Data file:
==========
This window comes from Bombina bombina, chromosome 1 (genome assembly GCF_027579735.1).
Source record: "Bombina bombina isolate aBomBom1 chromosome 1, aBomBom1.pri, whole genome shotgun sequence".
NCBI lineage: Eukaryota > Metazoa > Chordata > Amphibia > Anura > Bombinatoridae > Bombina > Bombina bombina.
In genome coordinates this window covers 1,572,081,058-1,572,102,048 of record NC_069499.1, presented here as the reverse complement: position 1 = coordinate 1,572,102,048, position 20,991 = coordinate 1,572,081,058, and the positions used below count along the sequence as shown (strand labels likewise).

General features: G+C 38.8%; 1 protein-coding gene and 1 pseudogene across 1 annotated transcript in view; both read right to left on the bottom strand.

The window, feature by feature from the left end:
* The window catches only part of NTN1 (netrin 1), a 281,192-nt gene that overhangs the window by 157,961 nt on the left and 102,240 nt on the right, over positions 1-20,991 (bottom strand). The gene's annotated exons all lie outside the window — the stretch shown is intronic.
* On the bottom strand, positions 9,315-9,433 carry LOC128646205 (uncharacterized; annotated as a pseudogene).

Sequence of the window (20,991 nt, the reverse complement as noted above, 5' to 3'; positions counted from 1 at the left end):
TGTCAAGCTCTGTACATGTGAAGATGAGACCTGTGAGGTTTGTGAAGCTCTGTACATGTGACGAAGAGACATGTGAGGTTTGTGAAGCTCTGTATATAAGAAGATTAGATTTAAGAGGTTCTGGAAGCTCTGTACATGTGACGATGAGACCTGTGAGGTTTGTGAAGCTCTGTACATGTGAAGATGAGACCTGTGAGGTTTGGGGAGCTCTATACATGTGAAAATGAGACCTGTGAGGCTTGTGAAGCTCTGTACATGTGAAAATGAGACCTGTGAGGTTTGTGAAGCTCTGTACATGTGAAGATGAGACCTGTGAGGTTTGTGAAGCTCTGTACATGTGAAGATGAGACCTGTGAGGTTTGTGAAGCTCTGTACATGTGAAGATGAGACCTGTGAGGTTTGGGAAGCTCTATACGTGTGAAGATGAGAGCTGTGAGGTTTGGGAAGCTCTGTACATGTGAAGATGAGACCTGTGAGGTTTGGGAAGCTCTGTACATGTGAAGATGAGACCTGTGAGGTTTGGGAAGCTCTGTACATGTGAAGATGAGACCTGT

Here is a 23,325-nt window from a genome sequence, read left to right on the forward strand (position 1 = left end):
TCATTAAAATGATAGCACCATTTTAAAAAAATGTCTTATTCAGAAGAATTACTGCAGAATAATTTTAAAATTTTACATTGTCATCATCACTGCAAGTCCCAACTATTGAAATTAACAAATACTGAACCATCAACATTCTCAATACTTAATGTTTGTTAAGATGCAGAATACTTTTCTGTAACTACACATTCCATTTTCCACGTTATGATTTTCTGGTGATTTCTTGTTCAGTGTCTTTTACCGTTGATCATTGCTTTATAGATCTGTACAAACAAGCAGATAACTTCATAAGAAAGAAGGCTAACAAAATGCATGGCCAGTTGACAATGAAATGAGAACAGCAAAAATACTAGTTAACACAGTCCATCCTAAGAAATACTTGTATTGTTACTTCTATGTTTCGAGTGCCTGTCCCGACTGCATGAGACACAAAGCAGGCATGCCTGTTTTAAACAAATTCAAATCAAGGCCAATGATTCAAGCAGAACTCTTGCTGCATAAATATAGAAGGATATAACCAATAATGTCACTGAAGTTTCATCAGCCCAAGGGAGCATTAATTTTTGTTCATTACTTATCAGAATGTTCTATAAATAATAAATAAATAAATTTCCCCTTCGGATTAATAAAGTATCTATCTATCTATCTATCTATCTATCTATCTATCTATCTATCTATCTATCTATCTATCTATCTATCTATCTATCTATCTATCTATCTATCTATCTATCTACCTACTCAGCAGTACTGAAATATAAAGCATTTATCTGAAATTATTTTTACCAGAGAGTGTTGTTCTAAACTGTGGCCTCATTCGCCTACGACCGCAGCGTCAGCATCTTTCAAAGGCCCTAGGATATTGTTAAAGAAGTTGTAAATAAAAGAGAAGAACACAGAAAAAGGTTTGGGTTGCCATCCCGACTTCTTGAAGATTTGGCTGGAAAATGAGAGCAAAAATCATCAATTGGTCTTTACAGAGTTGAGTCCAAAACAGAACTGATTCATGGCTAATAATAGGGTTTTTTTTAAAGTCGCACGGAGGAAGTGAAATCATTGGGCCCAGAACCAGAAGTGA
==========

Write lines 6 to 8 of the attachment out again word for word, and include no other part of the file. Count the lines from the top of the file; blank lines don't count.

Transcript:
The window, feature by feature from the left end:
* The window catches only part of NTN1 (netrin 1), a 281,192-nt gene that overhangs the window by 157,961 nt on the left and 102,240 nt on the right, over positions 1-20,991 (bottom strand). The gene's annotated exons all lie outside the window — the stretch shown is intronic.
* On the bottom strand, positions 9,315-9,433 carry LOC128646205 (uncharacterized; annotated as a pseudogene).